Photo: P. Vankevich

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By Peter Vankevich

The Outer Banks and southern Virginia were the last areas to receive the brunt of Hurricane Michael, which became a tropical storm after it made landfall.

Striking the Florida Panhandle on Wednesday (Oct. 10) as a high Category 4 hurricane with peak winds of 155 mph, Michael left a trail of major destruction and death as it moved through Georgia and the Carolinas.

The storm’s center passed through central North Carolina on Thursday and went out into the Atlantic Ocean from Virginia’s Eastern Shore this morning, which dawned sunny and calm on Ocracoke.

Ocracoke was mostly spared, with very little rain and high winds beginning Wednesday evening that had gusts over 40 mph. By dawn today, folks were relieved to see that N.C. 12, badly damaged by Hurricane Florence in September, was unscathed with just some sand on the road and the dunes were intact.

The Hatteras ferry shut down Wednesday at 7:30 p.m. and resumed this morning as did the Cedar Island and Swan Quarter routes.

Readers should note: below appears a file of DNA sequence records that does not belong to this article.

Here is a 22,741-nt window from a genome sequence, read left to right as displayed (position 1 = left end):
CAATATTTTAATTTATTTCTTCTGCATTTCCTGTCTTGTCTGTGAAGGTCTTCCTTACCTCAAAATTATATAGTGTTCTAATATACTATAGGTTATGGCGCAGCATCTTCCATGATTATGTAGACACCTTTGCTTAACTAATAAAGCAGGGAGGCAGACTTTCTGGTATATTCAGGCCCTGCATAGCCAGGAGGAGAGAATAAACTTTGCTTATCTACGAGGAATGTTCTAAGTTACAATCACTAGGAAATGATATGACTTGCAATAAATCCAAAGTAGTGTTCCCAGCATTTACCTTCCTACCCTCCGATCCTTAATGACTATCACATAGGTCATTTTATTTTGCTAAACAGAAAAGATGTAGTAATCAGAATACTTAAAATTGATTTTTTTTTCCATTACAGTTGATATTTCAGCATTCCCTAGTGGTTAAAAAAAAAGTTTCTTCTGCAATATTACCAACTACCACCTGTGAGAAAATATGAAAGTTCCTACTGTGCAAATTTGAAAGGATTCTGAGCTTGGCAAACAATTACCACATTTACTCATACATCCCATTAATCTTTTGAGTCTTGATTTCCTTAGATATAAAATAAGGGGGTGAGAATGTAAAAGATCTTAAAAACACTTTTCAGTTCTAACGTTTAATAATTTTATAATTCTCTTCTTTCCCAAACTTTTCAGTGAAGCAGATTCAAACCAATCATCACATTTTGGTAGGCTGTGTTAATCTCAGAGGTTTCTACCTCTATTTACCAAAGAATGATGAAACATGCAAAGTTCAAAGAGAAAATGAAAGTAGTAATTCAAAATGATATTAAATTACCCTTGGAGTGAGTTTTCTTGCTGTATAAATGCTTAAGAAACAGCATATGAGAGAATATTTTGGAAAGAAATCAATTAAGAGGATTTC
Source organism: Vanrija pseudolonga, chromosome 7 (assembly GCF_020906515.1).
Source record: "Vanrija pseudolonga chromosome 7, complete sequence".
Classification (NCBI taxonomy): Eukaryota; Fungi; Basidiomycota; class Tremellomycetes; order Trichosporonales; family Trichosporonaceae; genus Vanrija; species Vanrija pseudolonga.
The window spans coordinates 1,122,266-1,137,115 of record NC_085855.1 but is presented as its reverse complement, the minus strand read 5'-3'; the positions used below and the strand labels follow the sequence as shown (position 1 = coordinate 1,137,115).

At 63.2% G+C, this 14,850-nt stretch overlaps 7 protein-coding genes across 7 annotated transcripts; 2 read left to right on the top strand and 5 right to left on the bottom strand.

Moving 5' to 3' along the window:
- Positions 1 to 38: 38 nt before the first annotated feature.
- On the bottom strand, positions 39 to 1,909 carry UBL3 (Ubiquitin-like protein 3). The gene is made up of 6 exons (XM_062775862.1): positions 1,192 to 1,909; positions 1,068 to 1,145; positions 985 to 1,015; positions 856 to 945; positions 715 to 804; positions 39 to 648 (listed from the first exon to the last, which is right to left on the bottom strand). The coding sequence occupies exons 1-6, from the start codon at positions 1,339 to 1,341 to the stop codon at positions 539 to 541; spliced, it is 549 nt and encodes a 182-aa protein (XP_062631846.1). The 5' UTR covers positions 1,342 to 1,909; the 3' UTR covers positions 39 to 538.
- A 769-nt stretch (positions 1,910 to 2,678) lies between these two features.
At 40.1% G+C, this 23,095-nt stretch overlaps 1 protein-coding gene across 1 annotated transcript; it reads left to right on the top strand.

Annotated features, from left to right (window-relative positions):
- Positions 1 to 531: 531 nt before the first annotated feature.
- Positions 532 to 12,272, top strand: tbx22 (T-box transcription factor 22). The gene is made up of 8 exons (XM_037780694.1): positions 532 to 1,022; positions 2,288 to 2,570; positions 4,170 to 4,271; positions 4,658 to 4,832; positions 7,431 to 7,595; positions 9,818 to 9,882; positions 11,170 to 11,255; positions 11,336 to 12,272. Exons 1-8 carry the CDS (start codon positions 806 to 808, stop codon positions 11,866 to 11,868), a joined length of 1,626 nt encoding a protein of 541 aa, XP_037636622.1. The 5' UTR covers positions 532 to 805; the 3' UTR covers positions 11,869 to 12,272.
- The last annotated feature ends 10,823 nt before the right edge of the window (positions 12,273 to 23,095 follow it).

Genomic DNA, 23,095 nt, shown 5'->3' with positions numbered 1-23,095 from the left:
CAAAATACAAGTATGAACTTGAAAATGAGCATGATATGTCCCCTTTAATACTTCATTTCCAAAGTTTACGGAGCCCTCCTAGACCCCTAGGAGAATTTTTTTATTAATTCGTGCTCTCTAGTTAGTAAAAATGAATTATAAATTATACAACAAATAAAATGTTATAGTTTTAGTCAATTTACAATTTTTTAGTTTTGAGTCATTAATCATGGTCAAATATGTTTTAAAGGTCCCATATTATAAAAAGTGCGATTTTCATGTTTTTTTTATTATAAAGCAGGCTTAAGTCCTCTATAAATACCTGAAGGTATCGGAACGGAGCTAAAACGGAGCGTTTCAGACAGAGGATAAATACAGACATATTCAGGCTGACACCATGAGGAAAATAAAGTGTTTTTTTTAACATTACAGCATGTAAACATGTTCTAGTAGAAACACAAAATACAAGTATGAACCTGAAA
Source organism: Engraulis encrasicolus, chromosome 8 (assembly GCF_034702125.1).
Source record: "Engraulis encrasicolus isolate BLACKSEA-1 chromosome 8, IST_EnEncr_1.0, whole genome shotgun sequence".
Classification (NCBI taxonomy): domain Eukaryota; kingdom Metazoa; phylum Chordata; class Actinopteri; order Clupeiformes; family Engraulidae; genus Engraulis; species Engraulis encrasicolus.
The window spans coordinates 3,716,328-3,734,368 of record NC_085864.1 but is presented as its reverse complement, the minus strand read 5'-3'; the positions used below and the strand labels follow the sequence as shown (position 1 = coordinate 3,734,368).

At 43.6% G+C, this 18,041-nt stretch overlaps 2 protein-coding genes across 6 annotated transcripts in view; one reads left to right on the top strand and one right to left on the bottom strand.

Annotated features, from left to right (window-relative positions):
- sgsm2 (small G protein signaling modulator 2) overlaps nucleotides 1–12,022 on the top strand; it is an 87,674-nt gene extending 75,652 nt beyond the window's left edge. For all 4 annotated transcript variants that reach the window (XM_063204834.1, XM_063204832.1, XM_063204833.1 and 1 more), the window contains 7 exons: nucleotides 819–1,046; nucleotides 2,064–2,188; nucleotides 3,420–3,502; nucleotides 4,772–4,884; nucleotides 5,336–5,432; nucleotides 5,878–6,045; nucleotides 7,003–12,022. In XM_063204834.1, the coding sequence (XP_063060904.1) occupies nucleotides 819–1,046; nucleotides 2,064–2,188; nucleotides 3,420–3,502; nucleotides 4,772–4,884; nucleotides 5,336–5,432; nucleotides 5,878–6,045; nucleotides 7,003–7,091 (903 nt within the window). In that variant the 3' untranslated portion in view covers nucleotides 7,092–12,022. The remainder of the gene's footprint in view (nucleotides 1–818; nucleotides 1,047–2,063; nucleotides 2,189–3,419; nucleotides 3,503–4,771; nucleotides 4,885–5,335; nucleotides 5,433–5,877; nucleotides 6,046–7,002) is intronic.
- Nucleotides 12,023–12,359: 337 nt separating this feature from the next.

The upper Outer Banks fared worse with heavy soundside flooding particularly in Colington, Kitty Hawk, Manteo and  Wanchese and more than 5,000 customers lost power.  N.C. 12 on Hatteras Island was impassable by late Thursday but is now open, although with standing water remaining on much of it.

The Outer Banks Voice reported the flood gauge at Oregon Inlet Fishing Center reached 5.4 feet at midnight. The record was 6.31 feet during Hurricane Irene (2011). Emergency responders were called to dozens of water rescues, including people trapped in vehicles at Camp Hatteras.

The heaviest rainfall was over central and western North Carolina, where numerous trees have also been downed and thousands are still without power.

National Park Service visitor facilities at Cape Hatteras National Seashore reopened at noon and off-road vehicle ramps are open, but some beach routes may be impassable, especially during high tide conditions.

The National Park Service strongly urges swimmers to stay out of the Atlantic Ocean as rip current threats remain high today.

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